My mother, an English teacher, seeing that I was intrigued by the process of making treacle, gave me the space in the kitchen to experiment. She prepared sugar and boiling water, and got me to observe how the former reacted and changed at different temperatures. When I went to school, my teachers laughed at me for insisting that cooking was science. ‘Sit down, Dawn, and I will teach you why cooking is an art.’ But I could never sit still.

So, if you ask me about my childhood ambitions, I’d present them in a dichotomous timeline of before I began schooling, and after. Before, I wanted to be a scientist and an artist. Because of my innate love for animals, one of my silly dreams was to be a jungle doctor. I read very keenly a book on human biology, which imparted the knowledge of building structures such as toilets and emergency rooms in primitive settings such as an African village. I drew schematics. I even knew how deep into the earth I had to dig to build a makeshift toilet.

But my dream of becoming a scientist and artist was not meant to be. Singapore’s educational system does not consider your strengths: it takes the average of your scores and chucks you into different categories. I showed potential for biology, was wonderful at arts, and was hopeless at mathematics. When streaming came, I was put in the arts class. Arts Students in the arts stream were unfairly thought of as stupid while science students were smart. Such an indiscriminate measurement disadvantages especially autistics, because we are so different, interested in esoteric or peculiar topics society ranks unimportant.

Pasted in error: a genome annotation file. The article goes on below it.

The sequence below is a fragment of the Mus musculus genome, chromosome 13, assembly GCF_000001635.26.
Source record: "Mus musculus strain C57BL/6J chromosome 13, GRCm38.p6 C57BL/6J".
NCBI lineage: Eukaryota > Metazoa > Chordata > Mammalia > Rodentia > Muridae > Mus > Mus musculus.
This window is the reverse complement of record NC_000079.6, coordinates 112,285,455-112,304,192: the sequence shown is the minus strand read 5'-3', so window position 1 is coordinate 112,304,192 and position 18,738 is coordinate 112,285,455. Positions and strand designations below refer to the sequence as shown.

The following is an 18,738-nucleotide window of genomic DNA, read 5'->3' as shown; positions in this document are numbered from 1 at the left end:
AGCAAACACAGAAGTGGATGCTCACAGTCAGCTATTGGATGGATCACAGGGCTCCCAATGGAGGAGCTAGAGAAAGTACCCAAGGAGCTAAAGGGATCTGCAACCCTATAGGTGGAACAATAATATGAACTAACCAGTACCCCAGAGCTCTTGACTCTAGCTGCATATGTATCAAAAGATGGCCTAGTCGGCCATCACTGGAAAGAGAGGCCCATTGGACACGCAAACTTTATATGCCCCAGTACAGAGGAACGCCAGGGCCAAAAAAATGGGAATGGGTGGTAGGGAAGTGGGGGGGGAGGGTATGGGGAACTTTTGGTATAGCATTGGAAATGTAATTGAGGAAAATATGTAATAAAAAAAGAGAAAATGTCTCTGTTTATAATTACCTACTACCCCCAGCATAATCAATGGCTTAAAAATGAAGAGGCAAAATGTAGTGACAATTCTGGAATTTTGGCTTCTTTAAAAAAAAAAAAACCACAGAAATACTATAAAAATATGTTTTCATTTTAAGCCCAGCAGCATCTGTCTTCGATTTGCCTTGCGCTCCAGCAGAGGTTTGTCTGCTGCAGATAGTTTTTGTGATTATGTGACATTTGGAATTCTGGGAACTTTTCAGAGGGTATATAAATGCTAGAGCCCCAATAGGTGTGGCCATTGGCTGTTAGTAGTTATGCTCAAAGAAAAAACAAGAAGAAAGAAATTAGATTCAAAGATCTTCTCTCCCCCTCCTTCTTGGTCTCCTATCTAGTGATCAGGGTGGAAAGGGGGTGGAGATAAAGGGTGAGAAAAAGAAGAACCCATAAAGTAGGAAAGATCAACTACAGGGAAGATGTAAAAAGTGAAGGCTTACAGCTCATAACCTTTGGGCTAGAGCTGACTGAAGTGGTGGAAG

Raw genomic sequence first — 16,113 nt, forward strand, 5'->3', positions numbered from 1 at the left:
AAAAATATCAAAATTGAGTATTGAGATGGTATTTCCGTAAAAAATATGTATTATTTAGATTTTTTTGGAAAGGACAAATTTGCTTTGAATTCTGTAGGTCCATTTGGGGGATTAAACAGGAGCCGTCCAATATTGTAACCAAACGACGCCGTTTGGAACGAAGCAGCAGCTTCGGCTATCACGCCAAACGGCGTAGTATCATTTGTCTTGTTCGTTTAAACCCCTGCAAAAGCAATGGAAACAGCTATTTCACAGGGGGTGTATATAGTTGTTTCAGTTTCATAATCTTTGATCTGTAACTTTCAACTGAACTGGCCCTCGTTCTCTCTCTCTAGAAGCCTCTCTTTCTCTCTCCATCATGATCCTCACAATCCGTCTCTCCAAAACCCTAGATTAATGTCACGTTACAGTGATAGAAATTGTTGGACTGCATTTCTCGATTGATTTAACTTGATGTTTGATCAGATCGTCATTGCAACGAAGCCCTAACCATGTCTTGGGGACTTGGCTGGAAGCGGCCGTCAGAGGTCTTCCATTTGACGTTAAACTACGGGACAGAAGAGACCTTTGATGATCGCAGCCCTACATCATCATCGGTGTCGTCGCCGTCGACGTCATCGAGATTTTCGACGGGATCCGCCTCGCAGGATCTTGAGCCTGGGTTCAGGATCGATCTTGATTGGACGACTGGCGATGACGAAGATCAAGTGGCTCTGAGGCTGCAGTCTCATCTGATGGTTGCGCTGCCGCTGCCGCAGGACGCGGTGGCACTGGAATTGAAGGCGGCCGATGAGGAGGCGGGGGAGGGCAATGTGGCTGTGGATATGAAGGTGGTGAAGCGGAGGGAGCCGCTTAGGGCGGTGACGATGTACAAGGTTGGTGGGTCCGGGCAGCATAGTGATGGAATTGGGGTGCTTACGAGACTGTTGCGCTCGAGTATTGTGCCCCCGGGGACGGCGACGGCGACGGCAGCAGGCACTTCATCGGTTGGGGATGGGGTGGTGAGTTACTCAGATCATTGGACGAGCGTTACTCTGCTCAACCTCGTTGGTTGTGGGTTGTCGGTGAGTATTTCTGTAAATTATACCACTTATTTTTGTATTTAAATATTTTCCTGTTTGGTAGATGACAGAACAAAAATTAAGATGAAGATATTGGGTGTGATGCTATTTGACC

I had a lot of disdain for Literature: an irony because I’m told I write well; and I love reading. I just was not interested in who loves whom, or why a certain character is feeling a certain way. I read for the beauty of the language, not to dissect the social themes and profundity that non-autistics are in perpetual search of. History lessons — especially topics such as The Boxer Rebellion — were traumatic. Just reading about the events stirred such strong emotions that I was rendered incapacitated: I couldn’t even show up to take the final examination. My autistic brain allows me to identify patterns. There is a resolution to humanity’s problems, yet we just won’t learn. We’ve set foot on Mars, yet we haven’t learnt how to stop fighting. Generation after generation politicians are still waging wars, and the rest of us have to live with the consequences of their mistakes.

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Alden Boon
Alden Boon is a Quarter-finalist in PAGE International Screenwriting Awards. When he's not busy writing, he pretends he is Gandalf.